The team identified macrophages — scavenger cells that chew up bacteria and viruses — as the key source of the cytokine surge in Covid-19, the disease caused by the coronavirus.

“These patients get in trouble because their house is on fire in their lungs,” Dr. Staudt said. “This drug can put out this inflammatory fire by disabling macrophages.”

The involvement of macrophages might also explain why some people suddenly deteriorate weeks into infection. Large number of the cells would become involved only after the virus had substantially damaged the lungs. “There’s a time delay there,” he said.

People who have diabetes, obesity and hypertension have a higher baseline of inflammation, so it’s also possible, he said, that this may explain why they are particularly vulnerable to becoming seriously ill. AstraZeneca plans to test Calquence in larger trials.

The insights gained from studying Covid-19, especially because of the large numbers of people affected, might allow researchers to understand inflammatory syndromes that have long remained mysterious, Dr. Staudt said.

The pandemic has also popularized an approach that is commonplace for treating some diseases, but has not been proved in clinical trials to work for coronavirus patients.

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Credit…Dominik Gutzler

For example, the Food and Drug Administration has authorized the use of a cartridge that continually filters excess cytokines from the blood, similar to the way a dialysis machine removes toxins. The purified blood is then pumped back into the body.

The device, called CytoSorb, is about the size of a drinking glass and is filled with coarse polymers, each roughly the size of a grain of salt. Every grain, or bead, has millions of pores and channels that add up to a surface area of roughly seven football fields and filter out molecules roughly the size of cytokines. One cartridge can purify an entire body’s blood volume roughly 70 times in a 24-hour period.

Bigger objects like cells go around the beads and are unaffected, and smaller things like electrolytes go straight through, said Dr. Phillip Chan, the chief executive of CytoSorbents Corporation, which makes the device. CytoSorb may also remove some proteins that the body needs.

But “in a life-threatening illness when you have a cytokine storm,” Dr. Chan said, “it’s more or less a race to remove what will kill you versus the temporary inconvenience of removing things that your body manufactures all the time anyway.”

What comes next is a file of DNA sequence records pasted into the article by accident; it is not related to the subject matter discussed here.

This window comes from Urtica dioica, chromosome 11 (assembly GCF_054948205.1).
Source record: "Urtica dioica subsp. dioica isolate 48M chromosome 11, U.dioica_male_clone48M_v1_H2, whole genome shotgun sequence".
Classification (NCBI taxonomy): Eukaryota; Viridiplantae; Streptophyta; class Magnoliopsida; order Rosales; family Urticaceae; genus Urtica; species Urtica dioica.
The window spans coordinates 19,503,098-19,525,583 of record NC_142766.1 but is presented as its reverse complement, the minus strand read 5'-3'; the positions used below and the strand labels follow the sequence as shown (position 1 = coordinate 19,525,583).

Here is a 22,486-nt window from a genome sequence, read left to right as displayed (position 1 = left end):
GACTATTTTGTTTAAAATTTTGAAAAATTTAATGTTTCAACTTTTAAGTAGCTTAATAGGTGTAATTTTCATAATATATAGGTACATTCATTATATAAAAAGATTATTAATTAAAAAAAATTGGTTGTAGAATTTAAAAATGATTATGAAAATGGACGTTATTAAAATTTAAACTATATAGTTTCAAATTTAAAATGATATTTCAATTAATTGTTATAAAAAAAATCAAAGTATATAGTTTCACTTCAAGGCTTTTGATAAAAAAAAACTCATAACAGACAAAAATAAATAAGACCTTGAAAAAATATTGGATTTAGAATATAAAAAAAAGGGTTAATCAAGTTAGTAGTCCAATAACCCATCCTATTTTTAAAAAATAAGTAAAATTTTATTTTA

• Frequently Asked Questions and Advice

    Updated June 5, 2020

    • Does asymptomatic transmission of Covid-19 happen?

      So far, the evidence seems to show it does. A widely cited paper published in April suggests that people are most infectious about two days before the onset of coronavirus symptoms and estimated that 44 percent of new infections were a result of transmission from people who were not yet showing symptoms. Recently, a top expert at the World Health Organization stated that transmission of the coronavirus by people who did not have symptoms was “very rare,” but she later walked back that statement.

    • How does blood type influence coronavirus?

      A study by European scientists is the first to document a strong statistical link between genetic variations and Covid-19, the illness caused by the coronavirus. Having Type A blood was linked to a 50 percent increase in the likelihood that a patient would need to get oxygen or to go on a ventilator, according to the new study.

    • How many people have lost their jobs due to coronavirus in the U.S.?

      The unemployment rate fell to 13.3 percent in May, the Labor Department said on June 5, an unexpected improvement in the nation’s job market as hiring rebounded faster than economists expected. Economists had forecast the unemployment rate to increase to as much as 20 percent, after it hit 14.7 percent in April, which was the highest since the government began keeping official statistics after World War II. But the unemployment rate dipped instead, with employers adding 2.5 million jobs, after more than 20 million jobs were lost in April.